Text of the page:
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Wednesday, April 23, 2014

Developing Sheen and Luminescence; the Illusive Art of Mixing Color

"Fuchsia Fantastic" acrylic on 18 x 14 canvas
My latest project above, is finished. I do wish I could have achieved a better “hot pink.” There are so many variations of red, and when you add a touch of dark blue and a small dab of white sometimes you get lucky, and sometimes not. I wanted the painting to be seen as a whole and not have a bright color jump out and grab you, so maybe the compromise I made works best. I’ll let you be the judge.

"work in progress" hot pink!
One of the most complex colors to paint is white. If you’ve ever spent time in a paint store trying to select a white hue for your walls, you know what I mean. We currently have an off white color on our walls. I chose a sample square of “Marshmallow White” to make some touch ups. Ooooops! My color choice showed up grayer and darker on the wall.

I have another sample of “Antique White” which I’ll try next. I’m hoping this will be a match. There is a slight undertone of gold in the mix rather than gray.

Trying to paint white on a canvas is quite another matter. White isn’t just white. White reflects the colors you have in your painting and may essentially mirror every color in the rainbow. White is neither a primary color, nor a secondary or tertiary color. It is considered an achromatic color “of maximum lightness,” according to Ora Sorenson in her article “A Rainbow of White” in “the Artist’s magazine,” Jan./Feb. 2009.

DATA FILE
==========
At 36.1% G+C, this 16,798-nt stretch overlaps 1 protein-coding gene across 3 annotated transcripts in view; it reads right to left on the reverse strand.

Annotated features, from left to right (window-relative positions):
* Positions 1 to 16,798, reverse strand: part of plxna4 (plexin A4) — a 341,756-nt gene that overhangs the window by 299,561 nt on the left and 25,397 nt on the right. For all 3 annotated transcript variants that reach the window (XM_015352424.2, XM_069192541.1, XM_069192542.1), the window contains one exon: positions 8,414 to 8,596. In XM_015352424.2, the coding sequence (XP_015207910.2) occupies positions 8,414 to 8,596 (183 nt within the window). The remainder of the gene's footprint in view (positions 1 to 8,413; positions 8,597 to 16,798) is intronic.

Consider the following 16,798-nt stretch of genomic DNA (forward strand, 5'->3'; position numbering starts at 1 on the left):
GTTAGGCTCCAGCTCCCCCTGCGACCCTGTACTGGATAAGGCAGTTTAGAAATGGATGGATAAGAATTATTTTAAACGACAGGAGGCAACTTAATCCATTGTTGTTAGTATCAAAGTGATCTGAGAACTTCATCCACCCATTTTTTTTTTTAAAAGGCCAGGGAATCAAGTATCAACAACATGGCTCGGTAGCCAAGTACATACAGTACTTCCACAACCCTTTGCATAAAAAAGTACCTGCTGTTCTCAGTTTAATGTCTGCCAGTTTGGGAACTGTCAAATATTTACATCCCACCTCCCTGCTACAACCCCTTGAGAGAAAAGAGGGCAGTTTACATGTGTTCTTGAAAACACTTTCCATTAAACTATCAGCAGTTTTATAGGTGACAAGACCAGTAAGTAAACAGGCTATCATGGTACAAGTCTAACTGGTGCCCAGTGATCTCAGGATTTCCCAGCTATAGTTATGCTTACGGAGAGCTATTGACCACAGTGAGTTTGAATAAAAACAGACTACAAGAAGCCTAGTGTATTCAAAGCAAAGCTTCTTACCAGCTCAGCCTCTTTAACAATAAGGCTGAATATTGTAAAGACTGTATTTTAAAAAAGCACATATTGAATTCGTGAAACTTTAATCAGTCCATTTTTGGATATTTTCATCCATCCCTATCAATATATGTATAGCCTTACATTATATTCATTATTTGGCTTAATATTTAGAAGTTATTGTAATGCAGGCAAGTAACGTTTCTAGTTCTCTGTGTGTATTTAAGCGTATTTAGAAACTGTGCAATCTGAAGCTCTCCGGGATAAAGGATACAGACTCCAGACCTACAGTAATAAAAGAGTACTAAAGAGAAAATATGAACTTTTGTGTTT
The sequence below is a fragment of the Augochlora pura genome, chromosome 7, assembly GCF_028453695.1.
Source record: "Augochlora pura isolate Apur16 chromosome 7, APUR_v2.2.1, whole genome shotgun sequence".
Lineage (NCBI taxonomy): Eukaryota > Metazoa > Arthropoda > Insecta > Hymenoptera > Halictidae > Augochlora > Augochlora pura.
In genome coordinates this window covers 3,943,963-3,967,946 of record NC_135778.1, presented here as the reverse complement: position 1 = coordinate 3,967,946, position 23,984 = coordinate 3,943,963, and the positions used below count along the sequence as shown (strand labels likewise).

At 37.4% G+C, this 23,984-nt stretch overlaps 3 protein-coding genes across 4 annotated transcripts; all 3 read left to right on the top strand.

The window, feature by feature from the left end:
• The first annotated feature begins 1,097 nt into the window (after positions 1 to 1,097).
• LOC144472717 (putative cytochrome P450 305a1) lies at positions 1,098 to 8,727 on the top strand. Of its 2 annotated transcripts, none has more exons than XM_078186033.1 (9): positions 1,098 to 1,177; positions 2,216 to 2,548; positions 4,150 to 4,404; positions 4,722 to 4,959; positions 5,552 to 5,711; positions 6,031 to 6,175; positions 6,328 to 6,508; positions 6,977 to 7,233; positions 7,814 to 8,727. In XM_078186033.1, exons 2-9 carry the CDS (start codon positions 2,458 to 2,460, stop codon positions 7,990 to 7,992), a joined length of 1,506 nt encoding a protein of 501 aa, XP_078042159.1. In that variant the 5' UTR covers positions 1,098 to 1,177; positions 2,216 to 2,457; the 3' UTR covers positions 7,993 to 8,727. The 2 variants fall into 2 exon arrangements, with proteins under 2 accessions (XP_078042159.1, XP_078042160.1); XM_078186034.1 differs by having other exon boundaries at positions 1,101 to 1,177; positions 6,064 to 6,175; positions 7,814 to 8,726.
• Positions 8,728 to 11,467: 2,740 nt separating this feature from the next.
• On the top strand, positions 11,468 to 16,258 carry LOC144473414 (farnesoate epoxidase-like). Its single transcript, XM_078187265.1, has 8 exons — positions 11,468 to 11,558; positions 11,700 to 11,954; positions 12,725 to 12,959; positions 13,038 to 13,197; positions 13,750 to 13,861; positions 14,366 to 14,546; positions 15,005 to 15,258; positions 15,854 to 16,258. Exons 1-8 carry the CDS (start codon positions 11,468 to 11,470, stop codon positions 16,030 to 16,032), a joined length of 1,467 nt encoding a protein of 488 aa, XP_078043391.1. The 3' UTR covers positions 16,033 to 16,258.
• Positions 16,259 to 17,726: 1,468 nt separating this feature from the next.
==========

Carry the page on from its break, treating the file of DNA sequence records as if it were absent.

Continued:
“White is not the absence of color but a combination of all colors in the visible spectrum in equal proportions,” said Sorenson.

(Notice how the white costumes reflect every color in the painting and seem to glow from within)
When painting an all white composition, each element of white must differentiate itself from the one next to it in order for it to reveal its shape and appearance. Using a distinct set of complimentary colors in the shadows and contours of each object such as red and green, yellow and purple, or blue and orange, not only separates forms, but adds a luminous quality to the finished piece.

Another method of adding distinctness is through glazing. Once the painting is dry, adding a simple glaze of color over each object can add a glow and a hint of color. Contrasts and highlights can also add depth and interest to an all white painting.

(Notice how the white feathers reflect the water and lily pads)
Using too much white in the mixing of color can sometimes be overkill. Colors may look pasty and lifeless. But if white is the main color in your composition, play it up big and make it take on a life of its own as it shimmers and reflects from within all of the colors it actually contains.

Don’t be afraid of white. Use it sparingly in mixing colors, but turn it into something splendid when you use it as one of the main players.
(The whites in this paiinting reflect the colors that surround each object)